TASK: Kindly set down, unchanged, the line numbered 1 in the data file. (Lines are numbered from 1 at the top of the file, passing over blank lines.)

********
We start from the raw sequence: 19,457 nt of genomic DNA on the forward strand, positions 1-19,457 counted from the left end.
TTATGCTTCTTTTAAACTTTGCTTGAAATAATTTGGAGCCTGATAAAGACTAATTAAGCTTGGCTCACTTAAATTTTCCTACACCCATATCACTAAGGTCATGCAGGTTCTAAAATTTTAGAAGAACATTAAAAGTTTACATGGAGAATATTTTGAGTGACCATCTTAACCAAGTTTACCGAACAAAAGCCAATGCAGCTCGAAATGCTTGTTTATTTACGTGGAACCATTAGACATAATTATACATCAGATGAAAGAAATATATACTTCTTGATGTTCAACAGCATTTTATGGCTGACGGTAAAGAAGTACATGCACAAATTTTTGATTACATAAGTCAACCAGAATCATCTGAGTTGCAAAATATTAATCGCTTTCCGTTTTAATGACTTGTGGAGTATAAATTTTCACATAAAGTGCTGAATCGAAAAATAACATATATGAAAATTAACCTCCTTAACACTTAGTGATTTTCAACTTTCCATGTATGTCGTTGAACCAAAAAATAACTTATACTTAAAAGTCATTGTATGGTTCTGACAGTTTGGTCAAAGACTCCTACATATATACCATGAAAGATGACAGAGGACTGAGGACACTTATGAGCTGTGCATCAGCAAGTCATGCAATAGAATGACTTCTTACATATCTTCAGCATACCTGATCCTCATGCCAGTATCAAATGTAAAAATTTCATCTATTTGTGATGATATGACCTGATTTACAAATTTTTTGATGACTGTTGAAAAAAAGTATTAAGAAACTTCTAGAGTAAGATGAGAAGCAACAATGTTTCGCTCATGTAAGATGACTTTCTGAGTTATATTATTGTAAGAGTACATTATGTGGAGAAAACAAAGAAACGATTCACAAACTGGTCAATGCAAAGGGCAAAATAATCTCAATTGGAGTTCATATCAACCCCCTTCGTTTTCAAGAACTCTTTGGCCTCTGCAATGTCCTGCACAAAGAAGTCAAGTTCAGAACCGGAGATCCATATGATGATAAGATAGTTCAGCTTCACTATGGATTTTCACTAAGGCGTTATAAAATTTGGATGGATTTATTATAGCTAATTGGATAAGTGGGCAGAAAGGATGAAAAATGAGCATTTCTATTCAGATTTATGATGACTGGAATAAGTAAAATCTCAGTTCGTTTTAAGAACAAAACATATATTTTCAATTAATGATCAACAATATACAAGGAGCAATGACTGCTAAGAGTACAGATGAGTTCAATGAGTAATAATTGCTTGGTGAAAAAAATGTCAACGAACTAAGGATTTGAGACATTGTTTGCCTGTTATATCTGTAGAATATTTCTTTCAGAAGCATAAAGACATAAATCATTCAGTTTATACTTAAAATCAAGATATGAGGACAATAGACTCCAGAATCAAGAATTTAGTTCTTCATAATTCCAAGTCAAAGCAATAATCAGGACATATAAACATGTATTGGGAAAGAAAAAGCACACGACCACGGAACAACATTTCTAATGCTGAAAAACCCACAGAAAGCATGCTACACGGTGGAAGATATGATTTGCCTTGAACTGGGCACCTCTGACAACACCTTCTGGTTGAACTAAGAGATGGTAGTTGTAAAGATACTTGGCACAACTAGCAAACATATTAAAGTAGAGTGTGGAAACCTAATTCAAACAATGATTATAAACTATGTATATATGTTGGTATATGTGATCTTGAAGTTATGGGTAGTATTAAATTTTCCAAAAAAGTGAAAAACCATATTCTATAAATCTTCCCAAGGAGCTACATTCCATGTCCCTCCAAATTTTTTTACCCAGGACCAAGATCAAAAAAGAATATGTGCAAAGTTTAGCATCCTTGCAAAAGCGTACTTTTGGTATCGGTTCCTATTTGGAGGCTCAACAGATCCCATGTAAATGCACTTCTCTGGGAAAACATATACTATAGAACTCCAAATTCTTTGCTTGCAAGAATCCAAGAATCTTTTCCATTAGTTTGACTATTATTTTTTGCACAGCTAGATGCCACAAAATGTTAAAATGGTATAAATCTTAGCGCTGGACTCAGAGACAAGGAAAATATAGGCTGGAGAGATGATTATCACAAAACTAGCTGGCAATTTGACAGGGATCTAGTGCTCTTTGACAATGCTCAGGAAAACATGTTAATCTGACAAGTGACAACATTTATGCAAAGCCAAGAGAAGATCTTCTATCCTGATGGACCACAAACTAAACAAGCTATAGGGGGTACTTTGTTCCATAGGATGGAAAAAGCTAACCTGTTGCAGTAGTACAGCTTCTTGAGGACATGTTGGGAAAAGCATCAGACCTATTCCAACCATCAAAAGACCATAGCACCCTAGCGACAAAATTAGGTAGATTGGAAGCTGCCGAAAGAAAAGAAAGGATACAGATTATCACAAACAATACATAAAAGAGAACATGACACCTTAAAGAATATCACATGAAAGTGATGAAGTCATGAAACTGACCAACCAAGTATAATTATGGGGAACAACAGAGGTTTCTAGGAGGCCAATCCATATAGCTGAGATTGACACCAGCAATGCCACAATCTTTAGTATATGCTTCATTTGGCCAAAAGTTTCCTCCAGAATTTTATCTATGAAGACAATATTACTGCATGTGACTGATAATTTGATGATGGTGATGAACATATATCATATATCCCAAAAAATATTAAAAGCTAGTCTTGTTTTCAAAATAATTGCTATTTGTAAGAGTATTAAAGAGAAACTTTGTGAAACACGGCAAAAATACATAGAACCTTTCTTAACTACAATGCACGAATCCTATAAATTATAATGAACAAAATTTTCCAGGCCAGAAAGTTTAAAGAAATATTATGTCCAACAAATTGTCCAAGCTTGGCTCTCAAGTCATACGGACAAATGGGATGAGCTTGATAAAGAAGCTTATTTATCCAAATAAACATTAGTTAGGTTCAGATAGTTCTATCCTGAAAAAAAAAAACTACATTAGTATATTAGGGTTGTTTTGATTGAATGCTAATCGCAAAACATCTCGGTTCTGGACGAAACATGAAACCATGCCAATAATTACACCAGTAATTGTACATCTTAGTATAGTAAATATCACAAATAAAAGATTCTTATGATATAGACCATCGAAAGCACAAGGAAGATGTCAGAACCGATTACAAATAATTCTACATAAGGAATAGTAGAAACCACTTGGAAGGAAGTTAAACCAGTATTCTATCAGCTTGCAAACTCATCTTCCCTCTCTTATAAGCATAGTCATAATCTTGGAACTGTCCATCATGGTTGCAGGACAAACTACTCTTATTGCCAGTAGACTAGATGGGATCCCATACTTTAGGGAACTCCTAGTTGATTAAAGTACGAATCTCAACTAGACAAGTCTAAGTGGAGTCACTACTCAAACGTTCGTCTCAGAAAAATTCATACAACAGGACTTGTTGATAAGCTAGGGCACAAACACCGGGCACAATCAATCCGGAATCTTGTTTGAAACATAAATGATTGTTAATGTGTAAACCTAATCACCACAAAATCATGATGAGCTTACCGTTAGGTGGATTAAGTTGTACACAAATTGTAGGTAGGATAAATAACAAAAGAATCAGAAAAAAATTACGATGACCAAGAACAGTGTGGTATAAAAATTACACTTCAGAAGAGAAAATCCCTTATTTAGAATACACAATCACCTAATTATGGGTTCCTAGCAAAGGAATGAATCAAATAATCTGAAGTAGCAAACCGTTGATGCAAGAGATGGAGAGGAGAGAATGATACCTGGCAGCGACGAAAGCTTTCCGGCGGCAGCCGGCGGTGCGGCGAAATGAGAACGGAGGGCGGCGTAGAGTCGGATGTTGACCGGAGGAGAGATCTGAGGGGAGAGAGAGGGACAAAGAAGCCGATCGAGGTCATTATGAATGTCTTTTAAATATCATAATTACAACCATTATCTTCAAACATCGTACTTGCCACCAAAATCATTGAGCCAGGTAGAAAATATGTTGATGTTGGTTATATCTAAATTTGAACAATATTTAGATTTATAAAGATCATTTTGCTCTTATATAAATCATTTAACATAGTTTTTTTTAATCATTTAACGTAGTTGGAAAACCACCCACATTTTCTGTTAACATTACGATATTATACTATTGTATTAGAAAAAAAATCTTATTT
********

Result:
We start from the raw sequence: 19,457 nt of genomic DNA on the forward strand, positions 1-19,457 counted from the left end.